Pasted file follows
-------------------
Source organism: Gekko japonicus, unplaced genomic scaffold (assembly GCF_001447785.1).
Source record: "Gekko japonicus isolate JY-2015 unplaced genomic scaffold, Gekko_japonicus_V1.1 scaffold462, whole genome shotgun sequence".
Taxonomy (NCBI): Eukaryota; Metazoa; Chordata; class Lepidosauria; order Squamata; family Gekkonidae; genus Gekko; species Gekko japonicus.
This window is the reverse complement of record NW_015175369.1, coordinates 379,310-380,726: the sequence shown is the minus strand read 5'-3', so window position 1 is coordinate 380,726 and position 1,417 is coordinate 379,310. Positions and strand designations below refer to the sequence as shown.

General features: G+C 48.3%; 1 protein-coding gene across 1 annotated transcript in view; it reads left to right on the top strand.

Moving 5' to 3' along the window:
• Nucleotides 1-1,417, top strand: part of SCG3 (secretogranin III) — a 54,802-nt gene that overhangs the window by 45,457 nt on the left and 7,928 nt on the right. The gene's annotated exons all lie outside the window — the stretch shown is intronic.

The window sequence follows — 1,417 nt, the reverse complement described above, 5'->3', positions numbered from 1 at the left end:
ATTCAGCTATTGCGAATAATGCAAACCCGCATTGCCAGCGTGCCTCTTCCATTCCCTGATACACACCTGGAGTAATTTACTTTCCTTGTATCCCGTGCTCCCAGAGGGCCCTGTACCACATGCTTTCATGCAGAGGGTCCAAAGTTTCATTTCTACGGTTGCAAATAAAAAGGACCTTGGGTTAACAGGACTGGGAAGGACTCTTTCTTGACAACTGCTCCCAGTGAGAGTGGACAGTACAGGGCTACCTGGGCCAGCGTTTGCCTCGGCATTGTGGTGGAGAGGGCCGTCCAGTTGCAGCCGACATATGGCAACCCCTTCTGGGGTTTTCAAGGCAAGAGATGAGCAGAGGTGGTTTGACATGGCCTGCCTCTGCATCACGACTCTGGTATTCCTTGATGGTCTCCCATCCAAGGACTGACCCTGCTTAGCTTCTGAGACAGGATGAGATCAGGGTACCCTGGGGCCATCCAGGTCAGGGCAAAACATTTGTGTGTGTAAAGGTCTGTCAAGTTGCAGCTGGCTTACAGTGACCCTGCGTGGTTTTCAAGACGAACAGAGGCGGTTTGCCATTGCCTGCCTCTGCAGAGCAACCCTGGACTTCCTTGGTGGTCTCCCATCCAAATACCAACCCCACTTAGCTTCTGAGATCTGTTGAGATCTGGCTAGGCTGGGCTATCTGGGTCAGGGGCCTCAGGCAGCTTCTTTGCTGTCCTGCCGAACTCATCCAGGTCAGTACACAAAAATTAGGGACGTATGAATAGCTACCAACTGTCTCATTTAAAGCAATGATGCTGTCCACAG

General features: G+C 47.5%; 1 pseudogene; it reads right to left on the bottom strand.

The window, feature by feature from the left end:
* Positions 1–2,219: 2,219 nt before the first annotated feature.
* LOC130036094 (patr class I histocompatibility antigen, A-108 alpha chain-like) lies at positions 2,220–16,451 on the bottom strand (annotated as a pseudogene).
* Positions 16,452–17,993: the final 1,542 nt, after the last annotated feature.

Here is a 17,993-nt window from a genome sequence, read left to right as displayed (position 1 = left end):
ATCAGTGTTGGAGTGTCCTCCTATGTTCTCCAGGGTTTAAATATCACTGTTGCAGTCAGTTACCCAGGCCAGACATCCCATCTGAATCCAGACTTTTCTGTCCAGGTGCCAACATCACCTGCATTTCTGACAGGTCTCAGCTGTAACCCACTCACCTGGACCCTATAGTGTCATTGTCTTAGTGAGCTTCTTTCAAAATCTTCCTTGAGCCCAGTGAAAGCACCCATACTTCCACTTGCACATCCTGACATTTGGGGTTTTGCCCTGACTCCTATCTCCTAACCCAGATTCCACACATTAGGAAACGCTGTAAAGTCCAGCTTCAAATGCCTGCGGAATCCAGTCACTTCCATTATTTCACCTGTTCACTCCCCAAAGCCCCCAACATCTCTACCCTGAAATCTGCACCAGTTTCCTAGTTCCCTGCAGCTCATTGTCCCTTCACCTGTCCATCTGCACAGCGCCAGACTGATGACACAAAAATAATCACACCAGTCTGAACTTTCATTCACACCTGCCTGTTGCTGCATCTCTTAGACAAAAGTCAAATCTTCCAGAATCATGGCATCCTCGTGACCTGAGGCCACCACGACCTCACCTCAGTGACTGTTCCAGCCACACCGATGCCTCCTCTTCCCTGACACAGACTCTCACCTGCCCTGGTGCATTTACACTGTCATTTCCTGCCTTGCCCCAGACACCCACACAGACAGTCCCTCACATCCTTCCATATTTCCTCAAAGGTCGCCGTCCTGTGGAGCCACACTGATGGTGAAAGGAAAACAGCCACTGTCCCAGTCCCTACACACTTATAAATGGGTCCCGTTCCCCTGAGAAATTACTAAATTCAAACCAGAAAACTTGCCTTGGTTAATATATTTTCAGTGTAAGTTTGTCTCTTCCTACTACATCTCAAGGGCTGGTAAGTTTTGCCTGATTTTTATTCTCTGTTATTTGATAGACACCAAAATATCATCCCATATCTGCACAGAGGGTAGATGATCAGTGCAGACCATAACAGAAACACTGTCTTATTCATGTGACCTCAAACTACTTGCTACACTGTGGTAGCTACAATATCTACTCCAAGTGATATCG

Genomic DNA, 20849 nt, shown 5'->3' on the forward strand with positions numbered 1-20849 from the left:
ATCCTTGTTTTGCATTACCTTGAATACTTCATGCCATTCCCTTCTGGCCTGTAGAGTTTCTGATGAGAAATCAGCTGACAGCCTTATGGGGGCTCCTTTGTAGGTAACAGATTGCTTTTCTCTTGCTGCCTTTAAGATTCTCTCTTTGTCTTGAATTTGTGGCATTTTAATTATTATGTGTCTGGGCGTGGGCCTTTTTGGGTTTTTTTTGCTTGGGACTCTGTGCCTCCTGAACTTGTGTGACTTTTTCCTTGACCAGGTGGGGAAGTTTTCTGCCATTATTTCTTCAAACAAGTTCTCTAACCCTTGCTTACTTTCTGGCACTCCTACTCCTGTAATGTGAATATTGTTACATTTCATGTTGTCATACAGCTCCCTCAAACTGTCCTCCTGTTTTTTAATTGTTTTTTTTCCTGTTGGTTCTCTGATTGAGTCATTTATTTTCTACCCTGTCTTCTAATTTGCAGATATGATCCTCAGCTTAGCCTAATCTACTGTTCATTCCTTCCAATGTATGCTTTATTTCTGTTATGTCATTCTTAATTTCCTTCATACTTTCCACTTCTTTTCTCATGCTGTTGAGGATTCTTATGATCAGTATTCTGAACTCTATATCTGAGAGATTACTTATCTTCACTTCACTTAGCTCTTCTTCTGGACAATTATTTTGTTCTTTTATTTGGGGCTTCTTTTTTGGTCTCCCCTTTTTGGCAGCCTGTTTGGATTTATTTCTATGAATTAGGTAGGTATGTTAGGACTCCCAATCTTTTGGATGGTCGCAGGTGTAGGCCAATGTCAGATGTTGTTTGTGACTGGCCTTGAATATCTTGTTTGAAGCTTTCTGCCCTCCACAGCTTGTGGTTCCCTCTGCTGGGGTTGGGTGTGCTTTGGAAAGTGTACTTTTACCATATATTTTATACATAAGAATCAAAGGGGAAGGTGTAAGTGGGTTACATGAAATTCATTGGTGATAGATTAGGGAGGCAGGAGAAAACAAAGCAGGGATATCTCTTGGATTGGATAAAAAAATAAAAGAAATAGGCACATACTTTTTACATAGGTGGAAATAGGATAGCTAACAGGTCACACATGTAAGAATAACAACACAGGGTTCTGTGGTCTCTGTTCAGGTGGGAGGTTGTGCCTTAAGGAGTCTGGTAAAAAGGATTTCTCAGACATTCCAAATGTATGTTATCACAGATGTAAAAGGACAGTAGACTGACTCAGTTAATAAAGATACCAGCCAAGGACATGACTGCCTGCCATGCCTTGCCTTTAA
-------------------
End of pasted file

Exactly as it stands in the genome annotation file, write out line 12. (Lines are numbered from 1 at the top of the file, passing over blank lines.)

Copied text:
* Positions 1–2,219: 2,219 nt before the first annotated feature.